Tuesday, August 28, 2018

Adventures in rural living

Chapter 1
Small towns appear about every 10-12 miles along the 4-lane highway that one picks up in Springfield to travel through this area of the state heading to Arkansas. The highway bypasses the towns, but there are plenty of access roads (our town has 3 exits on the highway), so none of these towns have died like what, unfortunately, happened to towns along the old U.S. Highway 66.

Some of larger towns have a Walmart. For us, the nearest Walmart is in any direction is about 25 (give or take a few) miles away, so going to Walmart is not a “quick trip” and is not convenient if we don’t have a lot of shopping to do.

Now the corporation that operates Dollar General Store came up with a brilliant idea: Put a Dollar General Store in each of the small towns along the highway. That way the residents in these small town don’t have to drive so far to go to a variety store.

But then the brilliant idea starts to dim. The corporation has some screwy ideas that can make shopping at the Dollar General incredibly frustrating. The store does not hire people to stock the shelves. The clerks who are supposed to be behind the checkout counter are required to stock the shelves during normal business hours, but they are not allowed to put a bell on the counter so customers waiting to pay for their purchases can alert the clerk. Sometimes you have to stand there at the counter and wait… and wait… and wait… for the clerk (who may be in the back of store) to realize someone is there. Another problem is that is even more frustrating is when something is gone from the shelf, it can be up to 6 weeks before the product is back on the shelf. We have experienced this numerous times.

My husband’s birthday was last Thursday, and on Friday, he asked me to stop by Dollar General on the way home from aerobics class and buy a couple of packages of thank-you notes because he needed to send some. The store has a $5 off coupon on $25 of merchandise purchased on Saturday, but you have to spend $5 at one time to get the coupon. He figured two or three packages of thank-you notes would be enough to get the $5-off coupon.

So I went to the store and looked in the logical places for the thank-you notes. The store has a rather extensive collection of inexpensive greeting cards for most occasions and that is where I buy the greeting cards I send. After wandering up and down aisles and looking on end caps and not finding any packages of thank-you notes, I finally asked the clerk.

“We don’t have any,” she says, “some of the stores have thank-notes notes but not this one. We don’t carry thank-you notes here anymore.”

I stood there a little dumbfounded. “Why?” She shrugged her shoulders. She didn’t know.

Part of the joy of small-town living. A variety store that doesn’t have what one would think is sort of a basic need for polite society. One of the pharmacies in town may have thank-you notes, so I will have to check that out. Otherwise, getting thank-you notes will have to wait until we have a lot of shopping to do at Walmart.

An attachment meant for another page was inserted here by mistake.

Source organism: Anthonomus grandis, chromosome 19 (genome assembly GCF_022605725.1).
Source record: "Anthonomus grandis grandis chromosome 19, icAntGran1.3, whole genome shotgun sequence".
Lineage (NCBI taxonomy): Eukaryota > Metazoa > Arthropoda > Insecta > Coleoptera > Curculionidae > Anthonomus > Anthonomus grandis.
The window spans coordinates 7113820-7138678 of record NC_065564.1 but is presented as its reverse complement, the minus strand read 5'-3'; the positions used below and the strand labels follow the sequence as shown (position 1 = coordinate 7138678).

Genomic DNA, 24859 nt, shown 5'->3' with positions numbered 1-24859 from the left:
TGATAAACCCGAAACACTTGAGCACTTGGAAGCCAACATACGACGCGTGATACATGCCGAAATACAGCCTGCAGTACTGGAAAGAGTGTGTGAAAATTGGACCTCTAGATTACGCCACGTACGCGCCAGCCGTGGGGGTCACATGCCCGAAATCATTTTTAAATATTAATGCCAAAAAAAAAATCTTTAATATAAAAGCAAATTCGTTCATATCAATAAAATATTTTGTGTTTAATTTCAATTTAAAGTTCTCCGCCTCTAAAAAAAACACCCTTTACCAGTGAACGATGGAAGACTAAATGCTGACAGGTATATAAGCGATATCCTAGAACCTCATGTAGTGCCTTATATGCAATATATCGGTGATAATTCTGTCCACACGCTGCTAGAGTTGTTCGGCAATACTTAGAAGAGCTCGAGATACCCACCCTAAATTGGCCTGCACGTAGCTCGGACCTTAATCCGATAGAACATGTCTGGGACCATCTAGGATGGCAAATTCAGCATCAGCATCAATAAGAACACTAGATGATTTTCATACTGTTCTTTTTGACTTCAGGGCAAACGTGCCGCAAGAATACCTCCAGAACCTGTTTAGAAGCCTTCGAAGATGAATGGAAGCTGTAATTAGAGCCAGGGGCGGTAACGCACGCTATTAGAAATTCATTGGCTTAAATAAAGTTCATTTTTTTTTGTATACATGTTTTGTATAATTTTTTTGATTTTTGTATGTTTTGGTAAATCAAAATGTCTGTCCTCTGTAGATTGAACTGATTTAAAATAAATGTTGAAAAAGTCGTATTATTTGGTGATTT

Chapter 2

Our computer guy used to tease Richard that he has more redundancy than NASA. I mean, the man has backups, and then backups for the backups, etc. This obsession of his has gotten us out real messes many times so I am not complaining.

So Saturday arrives and hums along -- thank-yous were tendered by e-mail and he did not shop at Dollar General and spend $25 on merchandise -- until about 5 p.m., when my dearly beloved announces, “I’m going to take my shower now.” He comes back surprisingly quickly. Right in the middle of his shower, the water just stopped. Zip. Zero. Nada. Fortunately, he had not started to wash his hair.

You get that initial panicky feeling. What? No water? You see we are not on city water. Our water comes from well and is pumped into a pressure tank in small well house behind the house.

So he heads out to the well house. He installed lights and a switch to turn them on to keep the interior warm in the winter so the pipes don’t freeze. The lights don't work. So that tells him it is an electrical problem rather than a failure of the well pump or the pressure tank.

He goes to the pole where the electrical meter is and opens the box below the meter and discovers the breaker to the well house is tripped, but the breaker appears to be broken and can't be reset. He very carefully disconnects the wires from the meter to the breaker and from the breaker to the well house, after much struggle (grinding rusted screws etc etc.), is able to get the box apart enough so he can pull the breaker from the box.

In the meantime, I have heated a 2-liter bottle of water (we have numerous bottles of water stored in case of power failures) on the stove and washed my hair.

The True Value hardware in town stays open until 7 p.m., on Saturday so he decides to go to there to see if they have the breaker he needs. He is not hopeful about this. This is a small town True Value, after all. And so he disappears down the stairs to the garage.

My heart goes out to him. He is the man. He is expected to fix these problems. I have calmed down. We were without power for 3 days once after the remnants of a hurricane came through here, so we are prepared. We have 5-gallon buckets of water to flush the toilet with, 2-liter bottles of water for cooking and dishes… we can handle this.